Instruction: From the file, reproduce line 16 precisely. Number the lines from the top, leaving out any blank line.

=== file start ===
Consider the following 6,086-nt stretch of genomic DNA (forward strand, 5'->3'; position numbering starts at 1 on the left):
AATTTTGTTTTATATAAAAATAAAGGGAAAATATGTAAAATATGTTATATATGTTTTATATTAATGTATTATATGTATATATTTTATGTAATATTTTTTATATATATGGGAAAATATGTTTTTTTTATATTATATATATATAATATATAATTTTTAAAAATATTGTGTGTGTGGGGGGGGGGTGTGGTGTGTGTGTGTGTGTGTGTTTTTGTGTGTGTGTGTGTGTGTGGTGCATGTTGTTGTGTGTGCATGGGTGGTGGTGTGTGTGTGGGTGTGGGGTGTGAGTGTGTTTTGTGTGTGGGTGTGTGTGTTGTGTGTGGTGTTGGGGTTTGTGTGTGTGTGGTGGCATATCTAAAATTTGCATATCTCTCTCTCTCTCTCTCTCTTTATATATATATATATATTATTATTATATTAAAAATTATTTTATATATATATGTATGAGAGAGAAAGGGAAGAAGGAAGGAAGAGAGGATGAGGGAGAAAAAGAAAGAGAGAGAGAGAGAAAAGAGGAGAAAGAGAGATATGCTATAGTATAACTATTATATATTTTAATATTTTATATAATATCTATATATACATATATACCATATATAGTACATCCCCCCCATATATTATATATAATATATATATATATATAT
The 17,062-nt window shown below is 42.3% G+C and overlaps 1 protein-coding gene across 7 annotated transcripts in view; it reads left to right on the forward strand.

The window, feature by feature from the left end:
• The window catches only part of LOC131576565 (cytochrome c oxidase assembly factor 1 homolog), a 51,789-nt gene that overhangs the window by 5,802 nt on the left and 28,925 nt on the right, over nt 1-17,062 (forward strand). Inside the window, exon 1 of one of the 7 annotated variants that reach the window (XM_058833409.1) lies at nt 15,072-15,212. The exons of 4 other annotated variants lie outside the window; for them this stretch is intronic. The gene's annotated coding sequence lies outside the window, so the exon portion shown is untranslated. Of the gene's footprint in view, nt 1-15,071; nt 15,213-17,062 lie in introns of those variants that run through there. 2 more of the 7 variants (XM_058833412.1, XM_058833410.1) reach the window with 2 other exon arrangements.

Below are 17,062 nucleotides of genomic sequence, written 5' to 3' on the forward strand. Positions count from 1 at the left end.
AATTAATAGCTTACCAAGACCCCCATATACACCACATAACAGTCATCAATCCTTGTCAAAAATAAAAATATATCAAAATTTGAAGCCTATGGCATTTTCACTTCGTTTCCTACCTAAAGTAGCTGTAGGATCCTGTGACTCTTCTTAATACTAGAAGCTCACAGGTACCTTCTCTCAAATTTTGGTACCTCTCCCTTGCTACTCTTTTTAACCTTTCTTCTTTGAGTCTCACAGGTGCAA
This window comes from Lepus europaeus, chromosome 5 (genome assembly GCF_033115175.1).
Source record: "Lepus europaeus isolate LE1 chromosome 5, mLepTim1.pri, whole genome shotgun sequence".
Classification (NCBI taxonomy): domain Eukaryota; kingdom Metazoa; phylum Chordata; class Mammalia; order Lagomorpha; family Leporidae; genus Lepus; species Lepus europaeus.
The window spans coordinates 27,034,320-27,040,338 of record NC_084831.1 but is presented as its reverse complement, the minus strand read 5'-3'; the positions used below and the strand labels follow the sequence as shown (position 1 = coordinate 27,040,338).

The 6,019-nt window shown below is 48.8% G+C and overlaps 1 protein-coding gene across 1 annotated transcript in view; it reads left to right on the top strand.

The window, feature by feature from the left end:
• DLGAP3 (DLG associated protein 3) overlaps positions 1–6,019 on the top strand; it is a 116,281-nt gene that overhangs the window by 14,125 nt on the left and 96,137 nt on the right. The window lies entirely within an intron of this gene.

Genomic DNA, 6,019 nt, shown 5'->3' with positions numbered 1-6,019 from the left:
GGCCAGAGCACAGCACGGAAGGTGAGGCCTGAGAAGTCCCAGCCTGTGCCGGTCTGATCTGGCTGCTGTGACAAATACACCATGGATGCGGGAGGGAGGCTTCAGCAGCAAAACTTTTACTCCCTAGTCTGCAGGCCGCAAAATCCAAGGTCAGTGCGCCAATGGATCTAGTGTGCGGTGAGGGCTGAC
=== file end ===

GGCCAGAGCACAGCACGGAAGGTGAGGCCTGAGAAGTCCCAGCCTGTGCCGGTCTGATCTGGCTGCTGTGACAAATACACCATGGATGCGGGAGGGAGGCTTCAGCAGCAAAACTTTTACTCCCTAGTCTGCAGGCCGCAAAATCCAAGGTCAGTGCGCCAATGGATCTAGTGTGCGGTGAGGGCTGAC